Stream Reasons and "suspects" vs "actual" failures

Paul Syverson syverson at
Tue Nov 28 14:36:56 UTC 2006

Had a note to respond to this in my todo list since I first saw
it. Like Mike, I've been busy with other things. Seeing his reply to
Christian Kellermann that he is picking up working on this again
prompted me to put down otherwise more urgent matters and just do it.

On Mon, Nov 13, 2006 at 10:11:20PM -0600, Mike Perry wrote:
> Thus spake Nick Mathewson (nickm at
> > I wonder about these terms from a usability POV.  The word "suspect"
> > kinda implies that the server is likely to be ill-behaved
> > intentionally because of its association with criminal investigations;
> > "actual" implies a degree of certainty.  Are there other terms that
> > would more closely describe what you're actually measuring?
> Yes, I agree. I will try to come up with better terms. How about
> "naive" vs "suspicious" referring to the mode of statistics
> gathering?

These terms bothered me when I saw them too. I think what you are
really talking about is unintentional vs. intentional failures.  (I
was thinking about faults vs. hostile failures as another way to
describe it. But then you run the risk of the annoying clash in "Which
kind of failure is this? A faulty failure or a hostile failure?"
Before getting into the issue of gaming the reputation system, we
should recall that even if we are talking only about
accidental/nonhostile/whatever failures you can't identify the cause
of fault unless you make a lot of assumptions that are not usually
valid. Besides the extensive distributed computing literature on this
going back at least to the FLP results in 1985 one can just illustrate
with a simple example. If node C tries to extend to node D and can't,
this could be node D's fault, or it could be that the Internet routing
between C and D got corrupted (bad BGP or something) and any other
node not affected by this corruption could reach D and C could reach
most other nodes in the network, or maybe even something locally at C
was corrupted that reacts badly to D's signature, IP address,
whatever, but not to that of the other nodes. That said, if C attempts
to open a route through D via a remote node (or better but less
convenient to implement and deploy, gets some other node to try) and
still cannot reach D, then it is probably statistically reasonable to
blame D (again assuming no hostile failures).

> > Just so you know, this approach is somewhat problematical.  One of the
> > big problems in reputation systems for anonymity nets is that not only
> > is it hard to track who is responsible for failures, but also that a
> > clever adversary who knows what approach you're using can manipulate
> > you into blaming the wrong person.  For 
> > 
> > Roger wrote a couple of good papers about this (one with Mike Freedman,
> > David Hopwood, and David Molnar; one with Paul Syverson).  They assume
> > a high-latency mixnet rather than an onion routing system, but a lot
> > of the analysis is still applicable.
> > 
> >
> >
> > 
> > The "creeping death" attack in the latter paper is particularly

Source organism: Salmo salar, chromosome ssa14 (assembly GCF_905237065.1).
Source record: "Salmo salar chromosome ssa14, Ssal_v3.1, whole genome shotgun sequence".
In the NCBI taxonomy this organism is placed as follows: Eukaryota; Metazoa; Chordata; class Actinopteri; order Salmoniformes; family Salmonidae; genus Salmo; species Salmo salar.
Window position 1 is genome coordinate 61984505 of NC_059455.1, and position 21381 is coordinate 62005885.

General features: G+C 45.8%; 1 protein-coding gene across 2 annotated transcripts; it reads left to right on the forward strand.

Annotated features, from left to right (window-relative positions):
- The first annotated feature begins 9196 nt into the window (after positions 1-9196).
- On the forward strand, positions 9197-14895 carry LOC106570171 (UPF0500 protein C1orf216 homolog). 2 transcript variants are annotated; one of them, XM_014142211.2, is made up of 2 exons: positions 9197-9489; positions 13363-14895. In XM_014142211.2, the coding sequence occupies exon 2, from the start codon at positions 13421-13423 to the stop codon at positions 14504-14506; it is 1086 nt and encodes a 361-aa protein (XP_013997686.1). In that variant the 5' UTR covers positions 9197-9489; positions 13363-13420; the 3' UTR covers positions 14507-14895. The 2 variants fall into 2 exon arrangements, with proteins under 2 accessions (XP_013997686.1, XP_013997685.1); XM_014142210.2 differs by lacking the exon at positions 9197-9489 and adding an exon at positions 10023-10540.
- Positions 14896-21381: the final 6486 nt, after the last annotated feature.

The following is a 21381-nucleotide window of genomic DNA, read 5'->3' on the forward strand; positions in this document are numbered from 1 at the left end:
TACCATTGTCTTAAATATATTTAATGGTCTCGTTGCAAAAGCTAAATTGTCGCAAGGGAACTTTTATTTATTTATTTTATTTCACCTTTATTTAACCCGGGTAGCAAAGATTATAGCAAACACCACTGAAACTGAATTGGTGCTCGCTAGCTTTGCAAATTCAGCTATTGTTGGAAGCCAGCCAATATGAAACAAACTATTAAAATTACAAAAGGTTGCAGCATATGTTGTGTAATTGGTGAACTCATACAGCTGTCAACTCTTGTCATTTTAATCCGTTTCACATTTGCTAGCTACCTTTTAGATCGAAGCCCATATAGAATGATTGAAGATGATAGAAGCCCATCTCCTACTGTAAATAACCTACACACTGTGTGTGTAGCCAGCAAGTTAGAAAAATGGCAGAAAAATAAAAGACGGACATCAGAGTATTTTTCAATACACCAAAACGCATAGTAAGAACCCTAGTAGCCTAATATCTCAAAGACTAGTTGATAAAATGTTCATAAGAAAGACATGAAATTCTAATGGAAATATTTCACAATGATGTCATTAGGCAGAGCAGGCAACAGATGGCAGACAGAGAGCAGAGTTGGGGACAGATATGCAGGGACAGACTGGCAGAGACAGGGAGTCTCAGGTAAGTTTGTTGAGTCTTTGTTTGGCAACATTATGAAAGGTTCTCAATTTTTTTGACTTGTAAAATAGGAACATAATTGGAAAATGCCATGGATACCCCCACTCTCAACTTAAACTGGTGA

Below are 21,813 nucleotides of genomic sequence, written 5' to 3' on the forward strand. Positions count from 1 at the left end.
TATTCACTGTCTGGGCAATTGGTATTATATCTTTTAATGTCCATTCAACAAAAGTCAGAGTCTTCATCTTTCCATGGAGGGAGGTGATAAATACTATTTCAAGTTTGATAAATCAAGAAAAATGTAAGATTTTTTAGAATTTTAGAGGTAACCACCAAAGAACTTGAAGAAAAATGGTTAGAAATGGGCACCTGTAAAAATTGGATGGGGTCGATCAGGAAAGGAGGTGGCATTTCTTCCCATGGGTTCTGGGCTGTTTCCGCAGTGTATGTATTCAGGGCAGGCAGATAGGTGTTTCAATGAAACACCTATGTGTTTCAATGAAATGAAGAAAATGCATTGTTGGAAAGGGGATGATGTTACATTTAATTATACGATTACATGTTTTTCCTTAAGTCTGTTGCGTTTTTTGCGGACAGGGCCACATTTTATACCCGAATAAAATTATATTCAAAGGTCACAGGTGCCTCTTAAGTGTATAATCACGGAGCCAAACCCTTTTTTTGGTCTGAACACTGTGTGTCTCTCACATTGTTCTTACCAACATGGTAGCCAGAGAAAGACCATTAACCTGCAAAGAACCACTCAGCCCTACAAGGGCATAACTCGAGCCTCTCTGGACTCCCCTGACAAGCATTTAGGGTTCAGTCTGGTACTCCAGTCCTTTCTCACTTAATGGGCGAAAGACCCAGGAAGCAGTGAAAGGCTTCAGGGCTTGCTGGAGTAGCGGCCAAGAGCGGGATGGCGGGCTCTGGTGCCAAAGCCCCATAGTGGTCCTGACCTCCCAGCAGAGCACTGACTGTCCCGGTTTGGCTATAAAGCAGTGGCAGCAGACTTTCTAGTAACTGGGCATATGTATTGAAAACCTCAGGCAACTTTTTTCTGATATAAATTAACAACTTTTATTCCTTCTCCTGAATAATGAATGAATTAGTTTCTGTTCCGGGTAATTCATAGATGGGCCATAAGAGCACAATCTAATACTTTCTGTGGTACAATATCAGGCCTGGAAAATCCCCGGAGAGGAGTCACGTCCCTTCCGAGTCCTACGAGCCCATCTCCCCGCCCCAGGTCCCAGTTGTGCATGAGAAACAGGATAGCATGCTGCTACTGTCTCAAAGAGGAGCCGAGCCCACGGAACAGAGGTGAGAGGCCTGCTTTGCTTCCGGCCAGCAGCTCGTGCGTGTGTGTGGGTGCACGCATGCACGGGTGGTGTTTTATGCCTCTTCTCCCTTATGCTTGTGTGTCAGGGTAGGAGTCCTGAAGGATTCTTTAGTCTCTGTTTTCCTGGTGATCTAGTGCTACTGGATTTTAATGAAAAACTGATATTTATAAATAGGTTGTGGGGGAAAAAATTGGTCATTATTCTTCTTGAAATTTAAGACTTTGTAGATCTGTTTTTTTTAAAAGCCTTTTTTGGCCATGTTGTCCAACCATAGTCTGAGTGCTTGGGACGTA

> > worrisome.
> It is problematic, but I'm wondering if in reality it is a serious
> enough attack to be concerned about. After all, an adversary has to
> presumably devote a pool of nodes in order to successfully "take down"
> a node without gathering equivalent blame themselves (if all nodes in
> the circuit/cascade are blamed equally).
> And then what do they gain? They've devoted all this bandwidth+nodes
> just to take out one node? Seems like there are other attacks where
> they could get much much more "bang for their buck" for both network
> DoS and anonymity compromise. Instead of messing around with the
> reputation system, they could devote all that bandwidth just to bleed
> the node to death through the DirPort for example. Or even ICMP/DNS
> amplification flooding attacks on the node instead accomplish the same
> goal as destroying reputation.
> If it turns out to be worthwhile, it is possible to do a "peers when
> failed" list for each node. If a small group of nodes have "moria1" as
> their most common peer during failure, and moria1's list for peers
> during failure is largely made up of just those nodes as opposed to
> being evenly distributed, there's probably something fishy going on. I
> will jot this down as something to look into later.

A lesson of the creeping death was that a relatively small percentage
of hostile nodes in the network (I forget but I think 10 was adequate)
can completely manipulate where they live in the reputation spectrum.
They can make all of themselves the most highly reputed nodes or
anything less. We weren't focused on what they could do to the
reputation of specific others, but it seems clear that as long as they
are a large enough group to be adjacent to those others enough times
in circuits (switching from mix cascades to Tor now), they can use
creeping death to attack, viz: If a group of nodes is attacking a
group of honest nodes, it can cause more damage to the reputation of
the honest group than to its own simply by crashing circuits when the
right ratio of honest to dishonest nodes is present in a circuit.
Note that it shouldn't matter if honest nodes under attack constitute
a smaller or larger group than the attacking group.

All I've got time for now.


Paul Syverson                              ()  ascii ribbon campaign  
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